Stella’s Last Weekend

Polly Draper achieves a delicate balance in Stella’s Last Weekend, blending real-life family dynamics with a fictional narrative to create an achingly funny exploration of loss. This showcase for her sons Nat and Alex Wolff is a far cry from The Naked Brothers Band, the boisterous Nickelodeon series she created, which co-starred their father, pianist/composer Michael Wolff. The precocious musicians went on to play numerous awkward teens, and now reunite as bantering brothers who have both fallen for Violet (Paulina Singer).

Writer/director Draper emphasizes their natural chemistry and intense bond, even when they have separated: Nat’s Jack went off to college, while Alex’s Oliver is finishing high school at home in Queens. As their single mom Sally, Draper displays a befuddled admiration for her sons’ quick-witted frankness, and their no-holds-barred family discussions unnerve her boyfriend Ron (Nick Sandow), who is accustomed to a strict demarcation between parents and children.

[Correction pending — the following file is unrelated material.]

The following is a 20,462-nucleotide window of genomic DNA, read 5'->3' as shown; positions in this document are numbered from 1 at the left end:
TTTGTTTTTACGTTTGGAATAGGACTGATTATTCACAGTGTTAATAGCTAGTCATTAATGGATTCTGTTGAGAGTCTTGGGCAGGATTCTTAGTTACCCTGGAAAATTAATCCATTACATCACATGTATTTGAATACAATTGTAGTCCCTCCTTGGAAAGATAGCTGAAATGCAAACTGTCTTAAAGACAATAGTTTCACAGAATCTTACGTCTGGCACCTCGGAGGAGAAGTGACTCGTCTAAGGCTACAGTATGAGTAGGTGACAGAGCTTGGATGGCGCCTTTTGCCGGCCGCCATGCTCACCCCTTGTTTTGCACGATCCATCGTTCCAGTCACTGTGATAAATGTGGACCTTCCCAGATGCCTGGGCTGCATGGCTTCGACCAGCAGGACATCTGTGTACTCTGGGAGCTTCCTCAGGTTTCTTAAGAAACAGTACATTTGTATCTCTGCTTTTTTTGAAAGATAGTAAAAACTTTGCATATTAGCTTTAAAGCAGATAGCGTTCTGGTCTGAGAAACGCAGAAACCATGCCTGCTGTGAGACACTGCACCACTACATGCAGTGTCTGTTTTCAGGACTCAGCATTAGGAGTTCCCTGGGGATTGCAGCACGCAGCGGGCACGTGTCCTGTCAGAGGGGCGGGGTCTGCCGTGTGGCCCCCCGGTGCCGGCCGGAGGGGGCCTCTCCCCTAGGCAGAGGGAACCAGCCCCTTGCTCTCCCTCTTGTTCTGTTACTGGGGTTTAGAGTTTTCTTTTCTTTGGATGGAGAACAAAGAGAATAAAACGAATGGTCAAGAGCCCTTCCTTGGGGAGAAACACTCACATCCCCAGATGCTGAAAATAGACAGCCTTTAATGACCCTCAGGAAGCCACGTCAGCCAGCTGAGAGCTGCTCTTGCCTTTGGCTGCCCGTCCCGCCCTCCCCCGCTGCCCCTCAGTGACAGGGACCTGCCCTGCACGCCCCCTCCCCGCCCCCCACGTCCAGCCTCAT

Draper captures the kind of loving openness that binds together families when the two qualities truly coexist. These oversharers also practice a protective kindness that cushions their harshest interplay. Finding herself alone with Violet, Oliver’s new girlfriend who harbors feelings for Jack, Sally growls a mama bear warning about hurting her cubs, but when Singer breaks down in teary confusion, Draper jumps to her side with comforting female solidarity.

There are moments when Draper’s rom-comy drama slips into sitcom glibness, but the most absurd setup – a cheery celebration of their terminally ill dog Stella – is surprisingly poignant. Even members of a family who talk this much can avoid serious conversations, and surprise each other with grief-fueled flashes of wisdom.


Review by Serena Donadoni
Released on October 12, 2018 by Paladin
First published in LA Weekly, 2018